Privacy advocates are up in arms over a new health insurance requirement at pharmacy chain CVS (NYSE:CVS).
The retailer is demanding that employees on the company’s insurance plan undergo health screenings and report a range of personal data to its insurance provider by May 1. Employees who fail to comply with the policy will see their insurance premiums rise by $600 a year, the Boston Herald notes.
In order to fulfill the requirement, CVS employees will have to see a doctor, who will measure their height, weight, blood pressure, glucose, blood lipids and body fat. The company will cover the cost of the reviews and tests.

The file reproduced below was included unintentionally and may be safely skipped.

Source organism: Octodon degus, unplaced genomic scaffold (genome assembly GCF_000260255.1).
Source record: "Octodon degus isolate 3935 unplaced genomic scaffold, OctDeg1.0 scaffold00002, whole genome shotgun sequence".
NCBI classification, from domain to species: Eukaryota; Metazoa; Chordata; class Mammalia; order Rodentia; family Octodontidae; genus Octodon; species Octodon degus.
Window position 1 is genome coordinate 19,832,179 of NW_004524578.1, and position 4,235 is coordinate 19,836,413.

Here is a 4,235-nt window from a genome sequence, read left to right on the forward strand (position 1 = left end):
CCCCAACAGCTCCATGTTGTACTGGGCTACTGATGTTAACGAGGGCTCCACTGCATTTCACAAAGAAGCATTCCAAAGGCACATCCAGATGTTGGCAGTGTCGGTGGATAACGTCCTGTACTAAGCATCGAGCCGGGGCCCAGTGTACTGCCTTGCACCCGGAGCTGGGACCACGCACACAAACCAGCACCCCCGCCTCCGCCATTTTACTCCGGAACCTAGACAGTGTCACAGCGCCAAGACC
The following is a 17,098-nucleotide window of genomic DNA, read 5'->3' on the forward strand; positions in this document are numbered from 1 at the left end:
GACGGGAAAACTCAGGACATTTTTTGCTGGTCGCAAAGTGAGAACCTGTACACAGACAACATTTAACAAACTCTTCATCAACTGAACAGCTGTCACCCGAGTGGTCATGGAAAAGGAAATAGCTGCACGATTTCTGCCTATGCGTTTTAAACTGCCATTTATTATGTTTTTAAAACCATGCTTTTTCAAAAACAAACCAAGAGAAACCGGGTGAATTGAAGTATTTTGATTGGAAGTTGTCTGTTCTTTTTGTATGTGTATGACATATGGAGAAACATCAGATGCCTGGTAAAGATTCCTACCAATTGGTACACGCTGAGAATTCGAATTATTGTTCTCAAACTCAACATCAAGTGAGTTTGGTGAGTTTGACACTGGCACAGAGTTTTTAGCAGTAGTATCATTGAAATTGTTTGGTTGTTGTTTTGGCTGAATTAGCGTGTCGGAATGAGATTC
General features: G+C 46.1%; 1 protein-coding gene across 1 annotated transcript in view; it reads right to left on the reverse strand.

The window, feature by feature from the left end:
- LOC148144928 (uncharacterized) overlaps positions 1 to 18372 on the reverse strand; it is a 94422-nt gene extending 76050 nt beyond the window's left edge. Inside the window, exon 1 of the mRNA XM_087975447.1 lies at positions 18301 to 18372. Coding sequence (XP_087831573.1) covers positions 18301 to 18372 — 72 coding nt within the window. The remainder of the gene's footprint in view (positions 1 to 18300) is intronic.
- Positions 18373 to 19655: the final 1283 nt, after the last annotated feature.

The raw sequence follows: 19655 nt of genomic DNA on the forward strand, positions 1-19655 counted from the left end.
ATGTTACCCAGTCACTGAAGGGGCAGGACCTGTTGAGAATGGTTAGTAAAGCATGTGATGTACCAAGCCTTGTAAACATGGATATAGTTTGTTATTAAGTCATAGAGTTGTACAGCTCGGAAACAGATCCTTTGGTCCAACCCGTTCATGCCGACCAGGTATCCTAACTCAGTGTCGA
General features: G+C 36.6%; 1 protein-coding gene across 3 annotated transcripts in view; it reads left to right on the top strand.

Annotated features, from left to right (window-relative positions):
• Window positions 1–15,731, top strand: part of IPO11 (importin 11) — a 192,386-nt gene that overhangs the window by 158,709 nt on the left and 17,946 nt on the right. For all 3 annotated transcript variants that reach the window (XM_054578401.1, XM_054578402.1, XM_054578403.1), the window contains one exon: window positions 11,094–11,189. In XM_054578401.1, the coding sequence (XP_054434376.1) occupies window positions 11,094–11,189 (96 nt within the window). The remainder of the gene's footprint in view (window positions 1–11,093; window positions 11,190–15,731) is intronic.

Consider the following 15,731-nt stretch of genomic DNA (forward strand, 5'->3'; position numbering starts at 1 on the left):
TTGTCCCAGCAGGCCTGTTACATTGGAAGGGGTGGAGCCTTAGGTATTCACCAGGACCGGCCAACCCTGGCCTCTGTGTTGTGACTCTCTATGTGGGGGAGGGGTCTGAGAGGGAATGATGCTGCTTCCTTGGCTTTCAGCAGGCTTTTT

Before the data can be sent to CVS’s insurance provider, employees have to sign a form declaring that the health screenings were performed voluntarily. If the form isn’t signed, employee health insurance premiums will jump $50 a month.
The founder of Patient Privacy Rights, an advocacy group, called the policy “coercive and invasive.” He noted that the rising cost of health insurance was driving companies to shed workers who were in poor health.
CVS’s new policy comes as a number of large companies are facing higher insurance costs and unexpected fees due to the implementation of President Barack Obama’s health care law.
Shares of CVS climbed more than 1% in Tuesday afternoon trading.